Camp Arataba served Arrowhead Area Council from 1924 to 1960.
The camp was founded by Arrowhead Area Council Executive, George W. Walker. on 10 acres leases from the United States Forest Service.
The camp was named after Irataba, leader of the Mohave Nation. The camp was located in Barton Flats, just west of the West Ford of Barton Creek.
The first summer camp in 1924 hosted 150 Scouts.
In the 1920s, a camp belt system did exist throughout camp.
In 1929, a Toonerville Band, a camp band, operated.
Pre-OA Society Tribe of Siwanis was located at Camp Arataba before the founding of Wisumahi Lodge in 1952. The Tribe was founded in 1929, with members selected by present members for their ability, performance, outstanding service, Scout Oath, and sportsmanship while in camp. Originally, there were Warriors and Braves, before the following roles emerged:
- Medicine Men
- Chieftan (Indian Headdress)
In 1931, Arrowhead Area Council Executive Andrew Roberts was named a member of the Tribe of Siwanis. That same year, President W.Z. Henry was named Chieftan. In 1939, the chief was Brookie Miller.
There was also a Ladies of Siwanis program that was connected to the local YWCA.
In 1930, a new dining hall was built by the American Legion & Rotary. A kitchen was built by the Rotary. A First Aid Cabin was built by Kiwanis. 4 cabins were built by the Lions Club, and 5 additional Cabins by miscellaneous clubs and individuals.
Additional 1930 improvements included the purchase of 5 Arizona broncos trained for camp, as well as 5 canoes and 2 rowboats purchased for use at nearby Jenks Lake.
Girl Reserves, sponsored by the YWCA, attended Camp Arataba in 1931. Over 100 girls attended.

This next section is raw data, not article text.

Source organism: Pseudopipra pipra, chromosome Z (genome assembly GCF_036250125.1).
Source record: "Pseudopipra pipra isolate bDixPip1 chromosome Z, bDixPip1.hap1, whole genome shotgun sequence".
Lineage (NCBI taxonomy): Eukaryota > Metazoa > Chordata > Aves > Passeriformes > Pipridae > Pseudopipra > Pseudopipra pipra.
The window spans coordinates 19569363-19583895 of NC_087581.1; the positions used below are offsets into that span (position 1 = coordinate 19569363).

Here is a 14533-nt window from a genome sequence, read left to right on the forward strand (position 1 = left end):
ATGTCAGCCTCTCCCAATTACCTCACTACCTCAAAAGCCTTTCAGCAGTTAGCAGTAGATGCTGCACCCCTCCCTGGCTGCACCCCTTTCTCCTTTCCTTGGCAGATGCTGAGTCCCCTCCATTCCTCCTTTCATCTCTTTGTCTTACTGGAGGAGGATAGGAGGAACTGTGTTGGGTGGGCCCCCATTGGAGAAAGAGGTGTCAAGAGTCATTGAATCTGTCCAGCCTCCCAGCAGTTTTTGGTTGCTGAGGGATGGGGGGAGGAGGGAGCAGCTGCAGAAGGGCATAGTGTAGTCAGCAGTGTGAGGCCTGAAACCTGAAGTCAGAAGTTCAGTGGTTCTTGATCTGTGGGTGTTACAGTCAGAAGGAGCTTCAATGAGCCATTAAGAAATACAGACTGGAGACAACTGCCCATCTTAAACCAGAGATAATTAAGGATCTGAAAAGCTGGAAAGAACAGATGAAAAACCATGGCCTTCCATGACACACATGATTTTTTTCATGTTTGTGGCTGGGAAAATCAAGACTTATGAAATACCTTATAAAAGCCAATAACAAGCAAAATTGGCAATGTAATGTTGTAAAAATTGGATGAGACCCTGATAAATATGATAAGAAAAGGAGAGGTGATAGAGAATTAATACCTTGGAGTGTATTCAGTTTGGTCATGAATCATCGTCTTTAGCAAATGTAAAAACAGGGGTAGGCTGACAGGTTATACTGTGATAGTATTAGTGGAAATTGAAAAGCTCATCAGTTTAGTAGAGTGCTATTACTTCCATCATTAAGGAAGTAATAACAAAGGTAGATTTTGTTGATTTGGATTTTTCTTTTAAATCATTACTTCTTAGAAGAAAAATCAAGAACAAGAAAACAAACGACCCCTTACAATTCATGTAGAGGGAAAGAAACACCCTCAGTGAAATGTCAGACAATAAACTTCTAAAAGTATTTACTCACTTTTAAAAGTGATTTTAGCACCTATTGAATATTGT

In 1932, William Tomkins, author of Universal American Indian Sign Language: A Cultural Attainment of the First American, visit Camp Arataba.
That year, a Trail Blazer program existed. It was a high adventure program for those 16 years old with 3 prior years in camp.
Arataba was used in 1935 for training prior to the National Jamboree. One day per period, boys were elected as camp administrators and ran the camp for a day.
The Lions Club purchased a 60-foot mess hall in 1936, from the LA Bureau of Power & Light, previously used in Cajon Pass while erecting power lines from Boulder Dam (now Hoover Dam) to Los Angeles.
An Arataba Honor Tribe existed in 1946, in parallel to the Tribe of Siwanis. It included earning the most points in activities during camp.
A camp rededication occured in 1954.
In January 1960, the camp lodge burned to the ground from a fire of unknown origin. While Summer Camp was held in 1960, it required help from Scouts, Scouters, and Marines from 29 Palms, to set up tent areas for the camp, including for dining.
At that time, property was donated in Running Springs, California, that would become Camp Helendade. Camp Arataba, which at the time was leased by the Council from the United States Forest Service, was then sold to the Unitary Universalists, who continue camping traditions today as Camp de Benneville Pines.
Credits: Ryan Bushore, Wes Fish, Tracy Schultze, and Joe Rosenthal
- Ahwahnee Scout Reservation (1950 to 1980)
- Cabrillo Beach Youth Waterfront Sports Park
- Camp Anderson (1961 – ?)
- Camp Arataba (1924 to 1960)
- Camp Balboa
- Camp Bashor
- Camp Chagres
- Camp El Volcan
- Camp Emerson (1920 to Present)
- Camp Evans
- Camp Geronimo
- Camp Helendade (1960 – 2018)
- Camp Hual-Cu-Cuish
- Camp Hunt (1958 – 1996)
- Camp Josepho
- Camp Levi-Levi (1954 – 2019)
- Camp Rancho Alegre
- Hubert Eaton Scout Reservation
- Lost Valley Scout Reservation
- R-C Scout Ranch (1944 – Present)
- Rancho Las Flores
- Robert Griffith Canoe Base
- San Diego Youth Aquatic Center (1994 to Present)
- Trask Scout Reservation (1951 – Present)
- Will J. Reid Scout Reservation (1944 to 2013)